Pin It

British musicians call Brexit a ‘very serious mistake’ for UK music

An open letter to Theresa May warns of the negative consequences of leaving the EU for the music industry

An open letter written by Bob Geldof and supported by many of UK music’s biggest names, including Damon Albarn, Jarvis Cocker, Brian Eno, Rita Ora, and Ed Sheeran, calls for a rethink on Brexit from Theresa May. The letter, primarily, outlines the UK’s outstanding reputation for its music (and the associated economic benefit) and how leaving Europe “threatens” the industry’s sustainability.

“We have decided to put ourselves inside a self-built cultural jail,” the letter states, detailing how leaving will complexify Britain’s music industry, and how the hit to the economy is already affecting smaller, or up-and-coming musicians, who are unable to pay for equipment, touring, or recording sessions.

The prime minister’s pledge to abolish article 45 of the EU charter of fundamental rights on Wednesday – which grants freedom of movement – presents a particularly difficult obstacle to musicians wanting to travel to spread their sound, or even collaborate with others across Europe. Massive Attack’s Del Naja, for one, has stressed the importance of travel for developing musicians, saying: “without Europe, we would not be the band we are now. When we played in France, Italy, Spain, the Netherlands, the audience there defined what we became. We would never have succeeded or carried on without the privilege of playing those places – that feedback creates your future.”

Auro Foxtrot, owner of London’s Village Underground and Evolutionary Arts Hackney, has seen difficulties becoming more apparent since the vote to leave, particularly due to fluctuating exchange rates. “When the pound crashed, artist fees went through the roof and lots of shows got cancelled,” he explains. “Things develop through exposure of new ideas, different ways of viewing the world, other takes on society. If you close it and slim it down, you cut off collaboration, understanding and tolerance.”

Read the whole open letter below.

To Theresa May:

Imagine Britain without its music. If it’s hard for us, then it’s impossible for the rest of the world. In this one area, if nowhere else, Britain does still rule the waves. The airwaves. The cyberwaves. The soundwaves. It is of us. It is our culture.

We dominate the market and our bands, singers, musicians, writers, producers and engineers work all over Europe and the world. In turn, Europe and the world come to us. Why? Because we are brilliant at it. No one quite knows why this should be but everyone understands it to be so. The sound and the words seem universal. It reaches out, all inclusive, and embraces anyone and everyone. And that truly is what Britain IS! That is proper Global Britain.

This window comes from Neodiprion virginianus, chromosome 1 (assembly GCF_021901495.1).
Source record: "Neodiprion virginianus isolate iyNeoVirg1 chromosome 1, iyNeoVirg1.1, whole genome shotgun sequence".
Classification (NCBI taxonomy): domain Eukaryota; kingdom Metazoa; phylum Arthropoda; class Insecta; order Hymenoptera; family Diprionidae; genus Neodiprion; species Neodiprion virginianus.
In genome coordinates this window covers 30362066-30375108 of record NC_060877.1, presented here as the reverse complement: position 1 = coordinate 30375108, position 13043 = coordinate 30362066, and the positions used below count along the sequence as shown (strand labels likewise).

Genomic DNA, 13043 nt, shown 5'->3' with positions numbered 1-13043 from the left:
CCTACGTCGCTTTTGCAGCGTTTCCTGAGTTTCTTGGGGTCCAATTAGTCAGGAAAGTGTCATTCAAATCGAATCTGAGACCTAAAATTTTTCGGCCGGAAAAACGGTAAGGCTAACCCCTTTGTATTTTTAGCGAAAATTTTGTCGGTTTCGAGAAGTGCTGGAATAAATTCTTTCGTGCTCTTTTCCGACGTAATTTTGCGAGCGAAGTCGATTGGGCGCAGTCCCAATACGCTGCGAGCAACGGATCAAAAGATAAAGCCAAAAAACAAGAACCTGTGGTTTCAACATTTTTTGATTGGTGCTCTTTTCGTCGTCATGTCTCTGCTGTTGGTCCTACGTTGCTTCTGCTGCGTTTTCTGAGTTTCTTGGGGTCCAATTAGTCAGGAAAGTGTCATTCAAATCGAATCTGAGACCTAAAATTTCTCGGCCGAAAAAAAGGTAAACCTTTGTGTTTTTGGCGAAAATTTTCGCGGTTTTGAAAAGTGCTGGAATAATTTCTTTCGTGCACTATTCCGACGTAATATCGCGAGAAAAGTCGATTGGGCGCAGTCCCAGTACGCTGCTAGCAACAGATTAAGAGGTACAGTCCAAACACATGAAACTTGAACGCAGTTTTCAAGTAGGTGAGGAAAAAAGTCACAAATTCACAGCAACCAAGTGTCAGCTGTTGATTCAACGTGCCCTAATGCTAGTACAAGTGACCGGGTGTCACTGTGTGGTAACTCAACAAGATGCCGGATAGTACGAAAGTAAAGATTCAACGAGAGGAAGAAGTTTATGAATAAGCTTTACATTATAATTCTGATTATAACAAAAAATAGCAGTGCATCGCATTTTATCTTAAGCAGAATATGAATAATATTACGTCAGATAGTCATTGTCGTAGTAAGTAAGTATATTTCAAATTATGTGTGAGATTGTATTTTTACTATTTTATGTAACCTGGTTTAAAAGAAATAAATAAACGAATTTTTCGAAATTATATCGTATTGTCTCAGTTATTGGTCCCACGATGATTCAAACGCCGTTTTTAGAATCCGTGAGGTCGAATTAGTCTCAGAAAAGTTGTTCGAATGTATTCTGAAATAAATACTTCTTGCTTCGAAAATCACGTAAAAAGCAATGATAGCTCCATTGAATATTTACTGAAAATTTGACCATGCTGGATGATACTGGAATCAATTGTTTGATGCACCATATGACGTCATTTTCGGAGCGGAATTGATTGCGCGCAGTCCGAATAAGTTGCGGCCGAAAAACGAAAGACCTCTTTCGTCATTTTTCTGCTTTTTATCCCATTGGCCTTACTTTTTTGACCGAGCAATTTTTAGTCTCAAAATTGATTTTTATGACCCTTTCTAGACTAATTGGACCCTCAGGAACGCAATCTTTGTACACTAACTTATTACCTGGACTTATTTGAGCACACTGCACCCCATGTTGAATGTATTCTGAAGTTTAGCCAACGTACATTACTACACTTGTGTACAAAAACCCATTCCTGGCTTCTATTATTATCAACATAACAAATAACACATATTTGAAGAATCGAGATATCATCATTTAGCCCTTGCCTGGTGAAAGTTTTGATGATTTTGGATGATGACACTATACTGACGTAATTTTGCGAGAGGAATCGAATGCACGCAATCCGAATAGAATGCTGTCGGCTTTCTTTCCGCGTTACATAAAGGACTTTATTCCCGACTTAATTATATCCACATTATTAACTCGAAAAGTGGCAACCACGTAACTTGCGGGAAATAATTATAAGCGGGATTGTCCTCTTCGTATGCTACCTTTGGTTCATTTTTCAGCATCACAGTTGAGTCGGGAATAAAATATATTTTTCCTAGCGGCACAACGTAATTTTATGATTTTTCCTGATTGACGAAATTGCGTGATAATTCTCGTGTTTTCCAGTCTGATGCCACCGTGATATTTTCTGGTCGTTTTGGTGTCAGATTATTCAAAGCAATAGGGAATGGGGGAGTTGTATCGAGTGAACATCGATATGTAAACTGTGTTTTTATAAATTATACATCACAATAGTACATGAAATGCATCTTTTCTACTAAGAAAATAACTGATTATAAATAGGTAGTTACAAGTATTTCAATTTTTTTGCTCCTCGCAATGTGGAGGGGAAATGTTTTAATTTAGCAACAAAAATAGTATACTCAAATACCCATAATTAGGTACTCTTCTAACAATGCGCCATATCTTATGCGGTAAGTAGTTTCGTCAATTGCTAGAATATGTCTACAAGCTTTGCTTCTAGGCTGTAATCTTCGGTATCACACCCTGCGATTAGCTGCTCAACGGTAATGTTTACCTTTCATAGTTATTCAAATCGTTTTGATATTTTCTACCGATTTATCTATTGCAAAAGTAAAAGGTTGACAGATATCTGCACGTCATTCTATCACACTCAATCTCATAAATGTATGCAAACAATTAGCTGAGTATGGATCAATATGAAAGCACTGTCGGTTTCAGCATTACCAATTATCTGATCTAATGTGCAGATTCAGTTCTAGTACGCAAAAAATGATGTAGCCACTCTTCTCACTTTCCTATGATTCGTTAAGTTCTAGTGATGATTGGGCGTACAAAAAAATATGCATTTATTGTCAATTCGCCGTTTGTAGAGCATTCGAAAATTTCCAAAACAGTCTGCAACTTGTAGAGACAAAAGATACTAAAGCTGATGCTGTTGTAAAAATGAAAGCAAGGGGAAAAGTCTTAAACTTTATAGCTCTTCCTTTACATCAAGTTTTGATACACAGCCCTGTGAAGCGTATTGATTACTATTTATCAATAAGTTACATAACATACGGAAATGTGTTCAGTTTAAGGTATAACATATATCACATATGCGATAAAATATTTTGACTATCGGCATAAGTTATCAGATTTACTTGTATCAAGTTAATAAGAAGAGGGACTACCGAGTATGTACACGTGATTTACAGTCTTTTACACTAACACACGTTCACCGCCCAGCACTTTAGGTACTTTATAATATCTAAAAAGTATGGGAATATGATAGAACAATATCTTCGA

But Brexit threatens, as it does so much else, this vast voice. This huge global cultural influencer. We are about to make a very serious mistake regarding our giant industry and the vast pool of yet undiscovered genius that lives on this little island. 

Why are we closing down these possibilities for ourselves and for those as yet unknown to us? Brexit will impact every aspect of the music industry. From touring, sales, copyright legislation, to royalty collation. Indeed it already has. As a result of the referendum vote, the fall in the pound has meant hugely increased equipment costs, studio hire, and touring costs all now materially higher than before – and not forgetting that squeezed household incomes means less money to go to clubs and buy tracks, T-shirts, gigs and generate the vast income necessary to keep the up and comers on the road and musically viable.

A massive 60% of all royalty revenue paid to the UK comes from within the EU. And at home, ANY increase in import duty will mean that ANYTHING that comes to us from outside will cost significantly more. We have decided to put ourselves inside a self-built cultural jail! The very opposite of wall-destroying, prejudice-denying, ideas-generating that is the very essence of contemporary music. And yet it is the much-mocked freedom of movement that so effortlessly allows our troubadours, our cultural warriors, to wander Europe and speak of us to a world that cannot get enough of [them], and which generates countless billions for our threatened institutions.

This is all a serious madness. We must take back our future.We must reform and restructure the EU. When Europe is in a mess, the Brits get stuck in. They don’t withdraw, they double down. They get in close and messy. Make Europe the continent that we and the people of Europe want. Not the one dreamt up in another time by the ideologues, or by the undemocratic fiat of mediocre politicians or the dull exhortations of a pallid bureaucracy. A new one. A different one. An exciting one. A rock’n’roll one.

Let’s rock Europe and let’s save our music, our musicians, our music jobs and our songs. Let’s save our voice.

Yours, Bob Geldof and friends.